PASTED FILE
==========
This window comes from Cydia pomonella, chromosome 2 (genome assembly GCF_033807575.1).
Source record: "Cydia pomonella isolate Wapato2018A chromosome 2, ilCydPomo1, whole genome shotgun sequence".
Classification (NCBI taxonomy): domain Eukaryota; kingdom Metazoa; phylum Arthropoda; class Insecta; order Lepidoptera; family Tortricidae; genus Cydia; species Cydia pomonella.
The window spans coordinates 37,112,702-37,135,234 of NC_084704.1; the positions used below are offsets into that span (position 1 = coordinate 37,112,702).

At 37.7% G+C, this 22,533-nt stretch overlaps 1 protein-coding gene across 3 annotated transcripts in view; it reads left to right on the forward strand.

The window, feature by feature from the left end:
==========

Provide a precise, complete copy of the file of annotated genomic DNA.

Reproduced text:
This window comes from Cydia pomonella, chromosome 2 (genome assembly GCF_033807575.1).
Source record: "Cydia pomonella isolate Wapato2018A chromosome 2, ilCydPomo1, whole genome shotgun sequence".
Classification (NCBI taxonomy): domain Eukaryota; kingdom Metazoa; phylum Arthropoda; class Insecta; order Lepidoptera; family Tortricidae; genus Cydia; species Cydia pomonella.
The window spans coordinates 37,112,702-37,135,234 of NC_084704.1; the positions used below are offsets into that span (position 1 = coordinate 37,112,702).

At 37.7% G+C, this 22,533-nt stretch overlaps 1 protein-coding gene across 3 annotated transcripts in view; it reads left to right on the forward strand.

The window, feature by feature from the left end: